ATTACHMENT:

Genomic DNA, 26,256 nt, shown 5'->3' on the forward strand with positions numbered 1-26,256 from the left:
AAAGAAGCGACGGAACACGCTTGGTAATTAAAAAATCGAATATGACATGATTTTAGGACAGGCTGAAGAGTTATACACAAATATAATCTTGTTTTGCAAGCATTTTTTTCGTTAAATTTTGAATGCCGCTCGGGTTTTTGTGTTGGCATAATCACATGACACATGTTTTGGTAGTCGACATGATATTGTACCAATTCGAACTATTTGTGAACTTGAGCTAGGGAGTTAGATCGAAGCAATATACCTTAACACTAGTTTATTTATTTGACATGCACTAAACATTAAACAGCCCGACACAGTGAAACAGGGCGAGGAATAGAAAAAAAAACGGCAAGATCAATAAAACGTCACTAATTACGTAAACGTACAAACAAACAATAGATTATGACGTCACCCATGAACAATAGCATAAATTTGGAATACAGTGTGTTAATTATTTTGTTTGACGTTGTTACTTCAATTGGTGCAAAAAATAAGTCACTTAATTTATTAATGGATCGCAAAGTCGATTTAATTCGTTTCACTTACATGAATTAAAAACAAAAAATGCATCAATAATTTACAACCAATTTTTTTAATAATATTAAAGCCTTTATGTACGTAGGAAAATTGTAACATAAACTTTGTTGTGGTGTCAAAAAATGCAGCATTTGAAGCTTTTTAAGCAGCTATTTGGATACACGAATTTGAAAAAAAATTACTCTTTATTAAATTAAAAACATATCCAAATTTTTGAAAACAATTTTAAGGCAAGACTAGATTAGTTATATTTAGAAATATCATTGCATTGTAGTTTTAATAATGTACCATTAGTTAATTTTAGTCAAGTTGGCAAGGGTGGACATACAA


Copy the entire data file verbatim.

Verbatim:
Genomic DNA, 26,256 nt, shown 5'->3' on the forward strand with positions numbered 1-26,256 from the left:
AAAGAAGCGACGGAACACGCTTGGTAATTAAAAAATCGAATATGACATGATTTTAGGACAGGCTGAAGAGTTATACACAAATATAATCTTGTTTTGCAAGCATTTTTTTCGTTAAATTTTGAATGCCGCTCGGGTTTTTGTGTTGGCATAATCACATGACACATGTTTTGGTAGTCGACATGATATTGTACCAATTCGAACTATTTGTGAACTTGAGCTAGGGAGTTAGATCGAAGCAATATACCTTAACACTAGTTTATTTATTTGACATGCACTAAACATTAAACAGCCCGACACAGTGAAACAGGGCGAGGAATAGAAAAAAAAACGGCAAGATCAATAAAACGTCACTAATTACGTAAACGTACAAACAAACAATAGATTATGACGTCACCCATGAACAATAGCATAAATTTGGAATACAGTGTGTTAATTATTTTGTTTGACGTTGTTACTTCAATTGGTGCAAAAAATAAGTCACTTAATTTATTAATGGATCGCAAAGTCGATTTAATTCGTTTCACTTACATGAATTAAAAACAAAAAATGCATCAATAATTTACAACCAATTTTTTTAATAATATTAAAGCCTTTATGTACGTAGGAAAATTGTAACATAAACTTTGTTGTGGTGTCAAAAAATGCAGCATTTGAAGCTTTTTAAGCAGCTATTTGGATACACGAATTTGAAAAAAAATTACTCTTTATTAAATTAAAAACATATCCAAATTTTTGAAAACAATTTTAAGGCAAGACTAGATTAGTTATATTTAGAAATATCATTGCATTGTAGTTTTAATAATGTACCATTAGTTAATTTTAGTCAAGTTGGCAAGGGTGGACATACAA